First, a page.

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abstract = "Background. Severe limitations in biocompatibility of conventional peritoneal dialysis fluids (PDF) can be partially attributed to the presence of glucose degradation products (GDP), which are generated during autoclaving of PDF. Formation of GDP can be significantly reduced by the use of multi-chamber bag systems. Recent clinical studies have revealed increased dialysate levels of pro-collagen I C-terminal peptide (PICP) in patients dialyzed with these solutions. Here, we briefly review the current knowledge on various aspects of GDP toxicity toward peritoneal cells and analyze the impact of GDP on PICP release by human peritoneal mesothelial cells (HPMC) in vitro. Methods. HPMC were exposed to a mixture of known GDP added to culture medium at clinically relevant doses. After 12 days, the amount of PICP released was measured using an immunoassay. Furthermore, the protein synthesis was assessed by 3H-proline incorporation in HPMC exposed to peritoneal effluent obtained from patients after three months of CAPD with either conventional PDF or low-GDP solution. Results. Exposure to GDP resulted in a significant decrease in PICP release by HPMC. In addition, the synthesis of new proteins secreted by HPMC was preserved significantly better in HPMC treated with effluent obtained when patients were dialyzed with low-GDP solutions rather than conventional PDF. Conclusions. Exposure to GDP may impair protein synthesis and secretion by HPMC. Therefore, increased dialysate PICP levels in response to GDP-free PDF may be viewed as evidence of improved mesothelial cell function.",
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AU - Wisniewska-Elnur, Justyna

AU - Bender, Thorsten O.

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N2 - Background. Severe limitations in biocompatibility of conventional peritoneal dialysis fluids (PDF) can be partially attributed to the presence of glucose degradation products (GDP), which are generated during autoclaving of PDF. Formation of GDP can be significantly reduced by the use of multi-chamber bag systems. Recent clinical studies have revealed increased dialysate levels of pro-collagen I C-terminal peptide (PICP) in patients dialyzed with these solutions. Here, we briefly review the current knowledge on various aspects of GDP toxicity toward peritoneal cells and analyze the impact of GDP on PICP release by human peritoneal mesothelial cells (HPMC) in vitro. Methods. HPMC were exposed to a mixture of known GDP added to culture medium at clinically relevant doses. After 12 days, the amount of PICP released was measured using an immunoassay. Furthermore, the protein synthesis was assessed by 3H-proline incorporation in HPMC exposed to peritoneal effluent obtained from patients after three months of CAPD with either conventional PDF or low-GDP solution. Results. Exposure to GDP resulted in a significant decrease in PICP release by HPMC. In addition, the synthesis of new proteins secreted by HPMC was preserved significantly better in HPMC treated with effluent obtained when patients were dialyzed with low-GDP solutions rather than conventional PDF. Conclusions. Exposure to GDP may impair protein synthesis and secretion by HPMC. Therefore, increased dialysate PICP levels in response to GDP-free PDF may be viewed as evidence of improved mesothelial cell function.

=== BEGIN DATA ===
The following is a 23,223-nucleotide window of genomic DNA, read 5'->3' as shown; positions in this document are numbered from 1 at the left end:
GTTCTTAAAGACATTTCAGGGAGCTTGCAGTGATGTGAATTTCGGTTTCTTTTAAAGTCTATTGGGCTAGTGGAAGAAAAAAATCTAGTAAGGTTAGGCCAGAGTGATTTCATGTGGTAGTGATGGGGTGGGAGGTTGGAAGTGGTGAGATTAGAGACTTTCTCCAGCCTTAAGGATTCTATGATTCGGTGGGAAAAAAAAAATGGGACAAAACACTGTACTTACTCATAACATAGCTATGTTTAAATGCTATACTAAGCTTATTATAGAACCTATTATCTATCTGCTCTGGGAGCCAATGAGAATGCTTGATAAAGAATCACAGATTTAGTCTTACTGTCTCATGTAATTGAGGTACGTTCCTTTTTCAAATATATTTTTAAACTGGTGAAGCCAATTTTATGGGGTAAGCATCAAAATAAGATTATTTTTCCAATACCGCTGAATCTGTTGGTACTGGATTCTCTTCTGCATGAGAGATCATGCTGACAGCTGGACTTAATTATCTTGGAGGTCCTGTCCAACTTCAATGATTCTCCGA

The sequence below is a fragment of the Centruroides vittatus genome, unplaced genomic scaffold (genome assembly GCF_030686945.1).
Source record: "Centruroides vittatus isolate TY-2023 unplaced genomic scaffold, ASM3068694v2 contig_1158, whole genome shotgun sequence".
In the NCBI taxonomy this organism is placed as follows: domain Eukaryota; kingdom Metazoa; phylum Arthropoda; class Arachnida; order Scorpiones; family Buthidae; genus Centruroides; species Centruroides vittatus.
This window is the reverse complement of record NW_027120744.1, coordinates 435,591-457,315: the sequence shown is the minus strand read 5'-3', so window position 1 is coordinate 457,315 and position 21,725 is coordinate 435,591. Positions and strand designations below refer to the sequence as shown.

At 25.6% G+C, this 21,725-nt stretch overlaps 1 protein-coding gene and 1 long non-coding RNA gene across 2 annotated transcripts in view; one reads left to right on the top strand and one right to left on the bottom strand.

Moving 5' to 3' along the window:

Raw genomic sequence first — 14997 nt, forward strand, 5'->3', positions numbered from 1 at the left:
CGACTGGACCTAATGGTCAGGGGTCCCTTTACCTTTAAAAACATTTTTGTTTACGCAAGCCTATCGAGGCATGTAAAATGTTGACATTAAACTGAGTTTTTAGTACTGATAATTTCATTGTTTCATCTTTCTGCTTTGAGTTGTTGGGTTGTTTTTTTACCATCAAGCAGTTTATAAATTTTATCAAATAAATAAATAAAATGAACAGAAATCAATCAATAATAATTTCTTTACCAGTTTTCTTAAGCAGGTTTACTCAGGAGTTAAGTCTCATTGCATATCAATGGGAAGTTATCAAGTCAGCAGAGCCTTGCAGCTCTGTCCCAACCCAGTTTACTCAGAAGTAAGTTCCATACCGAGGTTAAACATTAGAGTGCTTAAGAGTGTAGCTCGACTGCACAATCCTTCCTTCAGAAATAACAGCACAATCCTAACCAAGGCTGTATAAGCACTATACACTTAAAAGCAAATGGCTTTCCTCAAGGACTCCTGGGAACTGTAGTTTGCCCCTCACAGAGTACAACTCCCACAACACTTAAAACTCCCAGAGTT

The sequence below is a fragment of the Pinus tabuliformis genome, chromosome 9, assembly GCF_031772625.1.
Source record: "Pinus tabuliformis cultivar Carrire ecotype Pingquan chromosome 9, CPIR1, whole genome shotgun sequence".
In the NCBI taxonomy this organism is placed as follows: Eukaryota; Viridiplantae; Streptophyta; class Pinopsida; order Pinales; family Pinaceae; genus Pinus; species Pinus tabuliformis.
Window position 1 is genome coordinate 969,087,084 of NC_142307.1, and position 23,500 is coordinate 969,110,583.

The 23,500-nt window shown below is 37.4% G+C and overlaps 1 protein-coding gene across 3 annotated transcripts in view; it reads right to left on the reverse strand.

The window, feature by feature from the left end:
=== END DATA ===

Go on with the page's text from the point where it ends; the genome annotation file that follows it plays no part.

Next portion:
AB - Background. Severe limitations in biocompatibility of conventional peritoneal dialysis fluids (PDF) can be partially attributed to the presence of glucose degradation products (GDP), which are generated during autoclaving of PDF. Formation of GDP can be significantly reduced by the use of multi-chamber bag systems. Recent clinical studies have revealed increased dialysate levels of pro-collagen I C-terminal peptide (PICP) in patients dialyzed with these solutions. Here, we briefly review the current knowledge on various aspects of GDP toxicity toward peritoneal cells and analyze the impact of GDP on PICP release by human peritoneal mesothelial cells (HPMC) in vitro. Methods. HPMC were exposed to a mixture of known GDP added to culture medium at clinically relevant doses. After 12 days, the amount of PICP released was measured using an immunoassay. Furthermore, the protein synthesis was assessed by 3H-proline incorporation in HPMC exposed to peritoneal effluent obtained from patients after three months of CAPD with either conventional PDF or low-GDP solution. Results. Exposure to GDP resulted in a significant decrease in PICP release by HPMC. In addition, the synthesis of new proteins secreted by HPMC was preserved significantly better in HPMC treated with effluent obtained when patients were dialyzed with low-GDP solutions rather than conventional PDF. Conclusions. Exposure to GDP may impair protein synthesis and secretion by HPMC. Therefore, increased dialysate PICP levels in response to GDP-free PDF may be viewed as evidence of improved mesothelial cell function.